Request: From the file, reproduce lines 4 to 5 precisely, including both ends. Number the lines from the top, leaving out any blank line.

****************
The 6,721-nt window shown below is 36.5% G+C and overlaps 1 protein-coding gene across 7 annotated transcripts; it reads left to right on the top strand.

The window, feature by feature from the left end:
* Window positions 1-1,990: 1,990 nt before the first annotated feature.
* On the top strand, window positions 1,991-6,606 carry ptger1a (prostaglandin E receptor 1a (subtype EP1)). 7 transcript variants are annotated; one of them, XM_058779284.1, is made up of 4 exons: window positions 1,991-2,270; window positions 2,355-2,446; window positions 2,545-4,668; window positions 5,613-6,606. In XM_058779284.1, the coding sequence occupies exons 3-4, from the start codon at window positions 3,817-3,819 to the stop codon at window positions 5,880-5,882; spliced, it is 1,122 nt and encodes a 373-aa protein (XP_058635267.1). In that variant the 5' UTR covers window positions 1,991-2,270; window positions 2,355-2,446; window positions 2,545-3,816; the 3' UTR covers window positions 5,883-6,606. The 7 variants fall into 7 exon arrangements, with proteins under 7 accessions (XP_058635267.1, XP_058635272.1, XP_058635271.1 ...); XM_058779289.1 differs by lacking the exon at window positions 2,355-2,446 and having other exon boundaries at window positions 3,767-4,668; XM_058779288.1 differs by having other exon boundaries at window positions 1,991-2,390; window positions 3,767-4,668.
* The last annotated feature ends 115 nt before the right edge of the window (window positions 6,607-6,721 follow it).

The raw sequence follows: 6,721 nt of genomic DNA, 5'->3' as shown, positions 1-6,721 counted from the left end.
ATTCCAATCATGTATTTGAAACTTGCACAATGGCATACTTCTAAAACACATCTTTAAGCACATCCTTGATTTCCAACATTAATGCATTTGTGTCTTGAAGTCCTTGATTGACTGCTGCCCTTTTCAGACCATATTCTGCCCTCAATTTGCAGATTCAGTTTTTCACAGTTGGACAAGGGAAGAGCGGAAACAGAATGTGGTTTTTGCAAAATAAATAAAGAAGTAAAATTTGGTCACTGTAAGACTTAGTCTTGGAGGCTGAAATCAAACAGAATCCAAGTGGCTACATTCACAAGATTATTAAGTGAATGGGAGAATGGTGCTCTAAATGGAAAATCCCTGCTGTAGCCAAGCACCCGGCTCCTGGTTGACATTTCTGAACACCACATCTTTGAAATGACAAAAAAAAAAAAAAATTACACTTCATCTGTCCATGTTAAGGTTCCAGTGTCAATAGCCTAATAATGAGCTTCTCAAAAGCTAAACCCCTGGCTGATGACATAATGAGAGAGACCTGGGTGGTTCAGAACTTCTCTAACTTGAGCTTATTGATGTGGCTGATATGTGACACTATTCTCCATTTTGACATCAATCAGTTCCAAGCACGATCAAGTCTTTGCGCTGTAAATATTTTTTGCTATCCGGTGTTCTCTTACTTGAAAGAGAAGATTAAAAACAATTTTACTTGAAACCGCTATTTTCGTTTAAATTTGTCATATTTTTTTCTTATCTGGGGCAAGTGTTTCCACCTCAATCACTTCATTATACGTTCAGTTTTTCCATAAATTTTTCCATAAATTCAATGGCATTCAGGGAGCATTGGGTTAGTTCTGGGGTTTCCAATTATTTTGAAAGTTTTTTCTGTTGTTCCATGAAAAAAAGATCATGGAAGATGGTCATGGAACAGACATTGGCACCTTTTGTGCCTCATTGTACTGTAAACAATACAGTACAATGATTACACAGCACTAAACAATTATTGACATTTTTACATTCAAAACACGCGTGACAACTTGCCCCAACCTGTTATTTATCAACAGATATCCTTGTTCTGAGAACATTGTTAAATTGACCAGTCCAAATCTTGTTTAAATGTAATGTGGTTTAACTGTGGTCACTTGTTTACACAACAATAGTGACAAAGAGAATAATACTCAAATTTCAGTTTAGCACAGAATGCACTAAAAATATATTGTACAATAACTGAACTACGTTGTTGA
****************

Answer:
* On the top strand, window positions 1,991-6,606 carry ptger1a (prostaglandin E receptor 1a (subtype EP1)). 7 transcript variants are annotated; one of them, XM_058779284.1, is made up of 4 exons: window positions 1,991-2,270; window positions 2,355-2,446; window positions 2,545-4,668; window positions 5,613-6,606. In XM_058779284.1, the coding sequence occupies exons 3-4, from the start codon at window positions 3,817-3,819 to the stop codon at window positions 5,880-5,882; spliced, it is 1,122 nt and encodes a 373-aa protein (XP_058635267.1). In that variant the 5' UTR covers window positions 1,991-2,270; window positions 2,355-2,446; window positions 2,545-3,816; the 3' UTR covers window positions 5,883-6,606. The 7 variants fall into 7 exon arrangements, with proteins under 7 accessions (XP_058635267.1, XP_058635272.1, XP_058635271.1 ...); XM_058779289.1 differs by lacking the exon at window positions 2,355-2,446 and having other exon boundaries at window positions 3,767-4,668; XM_058779288.1 differs by having other exon boundaries at window positions 1,991-2,390; window positions 3,767-4,668.
* The last annotated feature ends 115 nt before the right edge of the window (window positions 6,607-6,721 follow it).